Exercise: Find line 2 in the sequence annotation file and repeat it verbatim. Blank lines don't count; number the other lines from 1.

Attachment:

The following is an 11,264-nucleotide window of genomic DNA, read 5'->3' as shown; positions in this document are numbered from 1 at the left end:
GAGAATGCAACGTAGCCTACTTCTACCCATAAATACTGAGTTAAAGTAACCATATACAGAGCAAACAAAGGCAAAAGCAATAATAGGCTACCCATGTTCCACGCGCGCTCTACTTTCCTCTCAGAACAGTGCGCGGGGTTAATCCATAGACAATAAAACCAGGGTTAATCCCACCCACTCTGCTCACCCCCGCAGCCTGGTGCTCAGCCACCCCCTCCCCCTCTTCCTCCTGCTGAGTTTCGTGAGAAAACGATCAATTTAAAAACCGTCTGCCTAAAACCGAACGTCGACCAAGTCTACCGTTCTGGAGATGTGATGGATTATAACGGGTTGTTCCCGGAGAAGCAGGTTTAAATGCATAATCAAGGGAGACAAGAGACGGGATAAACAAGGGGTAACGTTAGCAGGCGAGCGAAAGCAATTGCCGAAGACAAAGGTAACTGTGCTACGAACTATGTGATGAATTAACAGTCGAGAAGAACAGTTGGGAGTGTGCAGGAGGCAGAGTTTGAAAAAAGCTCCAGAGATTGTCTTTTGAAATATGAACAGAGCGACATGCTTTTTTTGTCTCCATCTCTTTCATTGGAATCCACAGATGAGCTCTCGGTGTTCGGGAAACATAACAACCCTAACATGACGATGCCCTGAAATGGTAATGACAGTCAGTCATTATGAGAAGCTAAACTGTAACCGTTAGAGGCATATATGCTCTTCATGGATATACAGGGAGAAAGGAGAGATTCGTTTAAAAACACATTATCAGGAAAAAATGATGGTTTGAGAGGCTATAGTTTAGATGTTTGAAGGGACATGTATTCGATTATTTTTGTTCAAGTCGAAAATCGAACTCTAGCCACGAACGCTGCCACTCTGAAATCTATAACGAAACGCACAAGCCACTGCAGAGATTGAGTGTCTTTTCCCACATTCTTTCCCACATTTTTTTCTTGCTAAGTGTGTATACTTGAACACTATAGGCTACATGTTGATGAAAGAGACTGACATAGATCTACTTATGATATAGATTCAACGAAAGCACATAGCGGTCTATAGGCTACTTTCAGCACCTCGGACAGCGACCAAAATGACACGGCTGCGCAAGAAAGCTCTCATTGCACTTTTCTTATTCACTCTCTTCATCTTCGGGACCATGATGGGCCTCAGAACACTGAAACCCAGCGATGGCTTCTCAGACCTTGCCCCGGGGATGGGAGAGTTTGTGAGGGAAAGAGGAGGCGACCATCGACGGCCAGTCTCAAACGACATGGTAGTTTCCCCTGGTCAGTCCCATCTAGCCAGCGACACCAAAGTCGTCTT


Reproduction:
GAGAATGCAACGTAGCCTACTTCTACCCATAAATACTGAGTTAAAGTAACCATATACAGAGCAAACAAAGGCAAAAGCAATAATAGGCTACCCATGTTCCACGCGCGCTCTACTTTCCTCTCAGAACAGTGCGCGGGGTTAATCCATAGACAATAAAACCAGGGTTAATCCCACCCACTCTGCTCACCCCCGCAGCCTGGTGCTCAGCCACCCCCTCCCCCTCTTCCTCCTGCTGAGTTTCGTGAGAAAACGATCAATTTAAAAACCGTCTGCCTAAAACCGAACGTCGACCAAGTCTACCGTTCTGGAGATGTGATGGATTATAACGGGTTGTTCCCGGAGAAGCAGGTTTAAATGCATAATCAAGGGAGACAAGAGACGGGATAAACAAGGGGTAACGTTAGCAGGCGAGCGAAAGCAATTGCCGAAGACAAAGGTAACTGTGCTACGAACTATGTGATGAATTAACAGTCGAGAAGAACAGTTGGGAGTGTGCAGGAGGCAGAGTTTGAAAAAAGCTCCAGAGATTGTCTTTTGAAATATGAACAGAGCGACATGCTTTTTTTGTCTCCATCTCTTTCATTGGAATCCACAGATGAGCTCTCGGTGTTCGGGAAACATAACAACCCTAACATGACGATGCCCTGAAATGGTAATGACAGTCAGTCATTATGAGAAGCTAAACTGTAACCGTTAGAGGCATATATGCTCTTCATGGATATACAGGGAGAAAGGAGAGATTCGTTTAAAAACACATTATCAGGAAAAAATGATGGTTTGAGAGGCTATAGTTTAGATGTTTGAAGGGACATGTATTCGATTATTTTTGTTCAAGTCGAAAATCGAACTCTAGCCACGAACGCTGCCACTCTGAAATCTATAACGAAACGCACAAGCCACTGCAGAGATTGAGTGTCTTTTCCCACATTCTTTCCCACATTTTTTTCTTGCTAAGTGTGTATACTTGAACACTATAGGCTACATGTTGATGAAAGAGACTGACATAGATCTACTTATGATATAGATTCAACGAAAGCACATAGCGGTCTATAGGCTACTTTCAGCACCTCGGACAGCGACCAAAATGACACGGCTGCGCAAGAAAGCTCTCATTGCACTTTTCTTATTCACTCTCTTCATCTTCGGGACCATGATGGGCCTCAGAACACTGAAACCCAGCGATGGCTTCTCAGACCTTGCCCCGGGGATGGGAGAGTTTGTGAGGGAAAGAGGAGGCGACCATCGACGGCCAGTCTCAAACGACATGGTAGTTTCCCCTGGTCAGTCCCATCTAGCCAGCGACACCAAAGTCGTCTT